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Developmental Issues

Sigh of relief:There are no legal hurdles to reservation on the basis of disability, the campaigners argue.S. R. Raghunathan  

A three-judge Bench of the Supreme Court has granted relief to persons with disabilities across the country by allowing reservation in promotion in all groups for those employed in public sector jobs.

The Bench led by Justice Rohinton F. Nariman confirmed that 3% reservation should be given to disabled persons both in direct recruitment and in promotions.

The Bench, also comprising Justices Aniruddha Bose and V. Ramasubramanian, was answering a reference on the question whether the disabled, included under The Persons with Disabilities (Equal Opportunities, Protection of Rights and Full Participation) Act, 1995”, were eligible for reservation in promotion.

“This judgment will open the doors for thousands of persons with disabilities who have been stagnating at the lower levels in public sector jobs, as their promotion to higher level posts was made difficult due to discriminatory policies,” advocates Rajan Mani and Ritu Kumar of the Disability Law Initiative, who appeared in the case, reacted.

The judgment confirms a 2016 verdict of the top court in Rajeev Kumar Gupta’s case that granted reservation in promotion to disabled persons employed in Groups A and B in addition to Groups C and D categories in the public sector.

The 2016 judgment had held that wherever posts were identified to be suitable for persons with disabilities, 3% reservation must be given. The government had however challenged the 2016 judgement, leading to the reference to the larger Bench.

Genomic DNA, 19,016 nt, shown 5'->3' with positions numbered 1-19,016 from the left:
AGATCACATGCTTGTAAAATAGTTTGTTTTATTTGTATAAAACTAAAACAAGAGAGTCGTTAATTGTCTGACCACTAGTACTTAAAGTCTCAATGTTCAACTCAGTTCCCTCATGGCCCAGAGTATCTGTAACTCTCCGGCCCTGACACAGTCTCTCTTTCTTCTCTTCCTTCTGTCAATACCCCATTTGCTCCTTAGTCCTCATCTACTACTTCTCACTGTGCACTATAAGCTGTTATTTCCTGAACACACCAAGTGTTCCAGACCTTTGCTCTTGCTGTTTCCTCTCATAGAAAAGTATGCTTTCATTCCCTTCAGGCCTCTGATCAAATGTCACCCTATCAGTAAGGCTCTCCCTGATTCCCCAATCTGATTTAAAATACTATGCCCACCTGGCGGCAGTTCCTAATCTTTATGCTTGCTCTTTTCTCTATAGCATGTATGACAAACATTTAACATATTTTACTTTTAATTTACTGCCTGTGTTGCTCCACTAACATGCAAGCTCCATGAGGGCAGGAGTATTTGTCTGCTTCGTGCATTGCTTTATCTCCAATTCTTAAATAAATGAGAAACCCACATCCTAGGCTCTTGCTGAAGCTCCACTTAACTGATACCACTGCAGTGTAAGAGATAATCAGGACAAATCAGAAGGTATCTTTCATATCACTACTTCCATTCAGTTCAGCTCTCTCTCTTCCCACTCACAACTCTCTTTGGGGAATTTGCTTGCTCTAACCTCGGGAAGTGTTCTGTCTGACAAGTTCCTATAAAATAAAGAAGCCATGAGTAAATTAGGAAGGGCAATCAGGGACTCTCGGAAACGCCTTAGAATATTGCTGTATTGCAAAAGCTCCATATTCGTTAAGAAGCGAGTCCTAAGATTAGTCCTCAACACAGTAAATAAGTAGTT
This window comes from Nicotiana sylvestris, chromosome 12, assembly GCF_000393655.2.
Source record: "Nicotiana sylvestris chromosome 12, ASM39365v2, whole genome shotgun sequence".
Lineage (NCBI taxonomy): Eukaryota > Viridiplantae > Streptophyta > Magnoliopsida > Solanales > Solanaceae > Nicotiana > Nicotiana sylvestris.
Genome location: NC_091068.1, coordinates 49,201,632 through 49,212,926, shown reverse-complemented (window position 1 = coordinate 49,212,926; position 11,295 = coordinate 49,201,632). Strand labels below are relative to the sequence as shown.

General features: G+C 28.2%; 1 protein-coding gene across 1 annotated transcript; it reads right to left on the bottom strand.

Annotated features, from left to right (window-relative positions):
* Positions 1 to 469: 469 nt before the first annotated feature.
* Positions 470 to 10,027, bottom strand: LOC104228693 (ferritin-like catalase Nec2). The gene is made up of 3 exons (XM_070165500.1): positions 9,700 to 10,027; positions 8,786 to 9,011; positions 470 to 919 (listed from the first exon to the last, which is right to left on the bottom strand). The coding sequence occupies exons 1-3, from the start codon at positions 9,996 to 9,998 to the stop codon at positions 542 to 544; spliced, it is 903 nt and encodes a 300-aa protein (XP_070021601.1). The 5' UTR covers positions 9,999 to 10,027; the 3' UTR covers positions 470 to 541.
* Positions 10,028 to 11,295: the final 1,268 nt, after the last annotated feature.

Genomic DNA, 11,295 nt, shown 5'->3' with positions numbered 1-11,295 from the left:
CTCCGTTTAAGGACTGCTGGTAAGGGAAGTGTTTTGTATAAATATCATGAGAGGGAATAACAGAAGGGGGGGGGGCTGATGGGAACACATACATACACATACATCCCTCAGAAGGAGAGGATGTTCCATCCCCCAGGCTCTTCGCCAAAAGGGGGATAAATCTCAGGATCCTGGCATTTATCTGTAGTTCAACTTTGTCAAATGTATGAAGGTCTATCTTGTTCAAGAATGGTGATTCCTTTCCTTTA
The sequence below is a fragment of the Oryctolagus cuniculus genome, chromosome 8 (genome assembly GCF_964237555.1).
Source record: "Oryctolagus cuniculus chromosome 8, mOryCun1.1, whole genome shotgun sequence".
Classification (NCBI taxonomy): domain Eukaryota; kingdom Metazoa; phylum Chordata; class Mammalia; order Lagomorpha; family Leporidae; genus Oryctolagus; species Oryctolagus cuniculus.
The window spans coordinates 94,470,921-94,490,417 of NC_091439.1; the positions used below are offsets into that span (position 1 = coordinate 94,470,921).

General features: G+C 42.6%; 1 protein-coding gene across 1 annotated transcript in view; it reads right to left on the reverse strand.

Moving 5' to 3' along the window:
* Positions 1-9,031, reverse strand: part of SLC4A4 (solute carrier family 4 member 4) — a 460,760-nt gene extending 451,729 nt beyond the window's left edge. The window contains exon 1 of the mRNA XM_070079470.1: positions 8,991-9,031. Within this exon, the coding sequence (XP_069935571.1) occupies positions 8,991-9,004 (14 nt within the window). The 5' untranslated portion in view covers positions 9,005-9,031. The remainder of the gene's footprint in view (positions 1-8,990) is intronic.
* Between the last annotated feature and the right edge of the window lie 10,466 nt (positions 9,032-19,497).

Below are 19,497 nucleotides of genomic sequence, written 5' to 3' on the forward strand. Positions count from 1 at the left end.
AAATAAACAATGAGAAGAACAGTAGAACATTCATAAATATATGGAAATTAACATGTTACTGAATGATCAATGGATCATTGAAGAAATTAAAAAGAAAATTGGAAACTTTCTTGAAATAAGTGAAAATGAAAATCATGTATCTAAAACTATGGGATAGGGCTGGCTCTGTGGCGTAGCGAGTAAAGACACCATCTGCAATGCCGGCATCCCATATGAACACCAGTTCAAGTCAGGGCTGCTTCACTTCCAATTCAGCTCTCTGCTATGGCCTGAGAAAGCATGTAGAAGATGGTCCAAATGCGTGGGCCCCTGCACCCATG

The government had referred to the Indira Sawhney case, which had capped reservation at 50% and prohibited reservation in promotions.

But Justice Nariman countered that the Sawhney judgment only pertained to the Backward Classes. It has no relevance in the case of persons with disabilities.

The Constitution only prohibits preferential treatment on the basis of caste or religion. Here, reservation is contemplated for disabled persons.

The rule of no reservation in promotions laid down in the Indra Sawhney judgmeny has clearly and normatively no application in this case.

Similarly, the top court said, “A perusal of Indra Sawhney would reveal that the ceiling of 50% reservation applies only to reservation in favour of Other Backward Classes under Article 16(4) of the Constitution of India whereas the reservation in favour of persons with disabilities is horizontal, which is under Article 16(1) of the Constitution.”

Justice Nariman pointed to how the 1995 law emphasises that “employment is a key factor in the empowerment and inclusion of people with disabilities”.

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